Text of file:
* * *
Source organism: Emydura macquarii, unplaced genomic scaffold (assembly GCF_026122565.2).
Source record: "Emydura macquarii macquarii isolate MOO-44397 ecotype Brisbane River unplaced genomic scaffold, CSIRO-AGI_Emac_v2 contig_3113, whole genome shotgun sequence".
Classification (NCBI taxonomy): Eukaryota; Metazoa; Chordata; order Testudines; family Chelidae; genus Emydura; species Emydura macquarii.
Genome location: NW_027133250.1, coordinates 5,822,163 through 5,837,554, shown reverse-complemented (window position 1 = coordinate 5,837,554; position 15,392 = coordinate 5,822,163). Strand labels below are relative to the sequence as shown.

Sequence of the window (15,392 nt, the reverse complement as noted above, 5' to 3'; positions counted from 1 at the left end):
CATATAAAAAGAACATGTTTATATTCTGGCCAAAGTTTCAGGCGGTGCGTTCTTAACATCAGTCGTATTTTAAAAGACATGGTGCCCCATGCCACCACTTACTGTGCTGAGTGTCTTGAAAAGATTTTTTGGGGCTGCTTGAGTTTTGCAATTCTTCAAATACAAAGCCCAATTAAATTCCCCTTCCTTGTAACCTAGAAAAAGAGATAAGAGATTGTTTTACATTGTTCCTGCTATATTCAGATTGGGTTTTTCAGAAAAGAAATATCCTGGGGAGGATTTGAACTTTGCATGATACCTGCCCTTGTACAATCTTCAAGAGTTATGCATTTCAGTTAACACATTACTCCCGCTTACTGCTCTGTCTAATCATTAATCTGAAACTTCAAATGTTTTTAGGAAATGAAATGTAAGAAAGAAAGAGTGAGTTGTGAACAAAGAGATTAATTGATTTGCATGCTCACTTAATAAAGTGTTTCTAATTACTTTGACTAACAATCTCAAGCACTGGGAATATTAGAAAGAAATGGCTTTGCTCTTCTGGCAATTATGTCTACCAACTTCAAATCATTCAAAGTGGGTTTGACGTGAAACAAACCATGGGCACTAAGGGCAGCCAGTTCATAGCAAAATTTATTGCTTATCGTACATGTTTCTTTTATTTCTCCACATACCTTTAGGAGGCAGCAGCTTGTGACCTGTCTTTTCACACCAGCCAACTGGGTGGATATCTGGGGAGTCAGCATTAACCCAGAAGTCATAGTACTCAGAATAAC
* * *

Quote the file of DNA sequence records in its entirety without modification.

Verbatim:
Source organism: Emydura macquarii, unplaced genomic scaffold (assembly GCF_026122565.2).
Source record: "Emydura macquarii macquarii isolate MOO-44397 ecotype Brisbane River unplaced genomic scaffold, CSIRO-AGI_Emac_v2 contig_3113, whole genome shotgun sequence".
Classification (NCBI taxonomy): Eukaryota; Metazoa; Chordata; order Testudines; family Chelidae; genus Emydura; species Emydura macquarii.
Genome location: NW_027133250.1, coordinates 5,822,163 through 5,837,554, shown reverse-complemented (window position 1 = coordinate 5,837,554; position 15,392 = coordinate 5,822,163). Strand labels below are relative to the sequence as shown.

Sequence of the window (15,392 nt, the reverse complement as noted above, 5' to 3'; positions counted from 1 at the left end):
CATATAAAAAGAACATGTTTATATTCTGGCCAAAGTTTCAGGCGGTGCGTTCTTAACATCAGTCGTATTTTAAAAGACATGGTGCCCCATGCCACCACTTACTGTGCTGAGTGTCTTGAAAAGATTTTTTGGGGCTGCTTGAGTTTTGCAATTCTTCAAATACAAAGCCCAATTAAATTCCCCTTCCTTGTAACCTAGAAAAAGAGATAAGAGATTGTTTTACATTGTTCCTGCTATATTCAGATTGGGTTTTTCAGAAAAGAAATATCCTGGGGAGGATTTGAACTTTGCATGATACCTGCCCTTGTACAATCTTCAAGAGTTATGCATTTCAGTTAACACATTACTCCCGCTTACTGCTCTGTCTAATCATTAATCTGAAACTTCAAATGTTTTTAGGAAATGAAATGTAAGAAAGAAAGAGTGAGTTGTGAACAAAGAGATTAATTGATTTGCATGCTCACTTAATAAAGTGTTTCTAATTACTTTGACTAACAATCTCAAGCACTGGGAATATTAGAAAGAAATGGCTTTGCTCTTCTGGCAATTATGTCTACCAACTTCAAATCATTCAAAGTGGGTTTGACGTGAAACAAACCATGGGCACTAAGGGCAGCCAGTTCATAGCAAAATTTATTGCTTATCGTACATGTTTCTTTTATTTCTCCACATACCTTTAGGAGGCAGCAGCTTGTGACCTGTCTTTTCACACCAGCCAACTGGGTGGATATCTGGGGAGTCAGCATTAACCCAGAAGTCATAGTACTCAGAATAAC